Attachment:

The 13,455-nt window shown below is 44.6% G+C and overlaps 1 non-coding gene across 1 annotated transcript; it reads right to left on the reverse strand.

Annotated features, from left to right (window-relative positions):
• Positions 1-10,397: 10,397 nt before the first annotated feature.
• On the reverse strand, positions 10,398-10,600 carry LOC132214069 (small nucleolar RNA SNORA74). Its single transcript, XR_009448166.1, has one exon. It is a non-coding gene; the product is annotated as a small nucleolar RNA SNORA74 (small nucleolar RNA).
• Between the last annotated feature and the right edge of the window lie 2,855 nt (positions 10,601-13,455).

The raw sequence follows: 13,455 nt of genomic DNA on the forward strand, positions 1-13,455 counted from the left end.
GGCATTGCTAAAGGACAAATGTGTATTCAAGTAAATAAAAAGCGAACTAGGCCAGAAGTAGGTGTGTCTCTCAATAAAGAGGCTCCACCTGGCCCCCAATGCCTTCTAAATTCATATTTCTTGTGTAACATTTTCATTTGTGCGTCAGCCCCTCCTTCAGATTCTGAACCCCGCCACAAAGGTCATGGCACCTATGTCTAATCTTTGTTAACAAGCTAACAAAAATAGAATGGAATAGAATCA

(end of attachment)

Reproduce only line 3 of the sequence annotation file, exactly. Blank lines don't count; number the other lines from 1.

• Positions 1-10,397: 10,397 nt before the first annotated feature.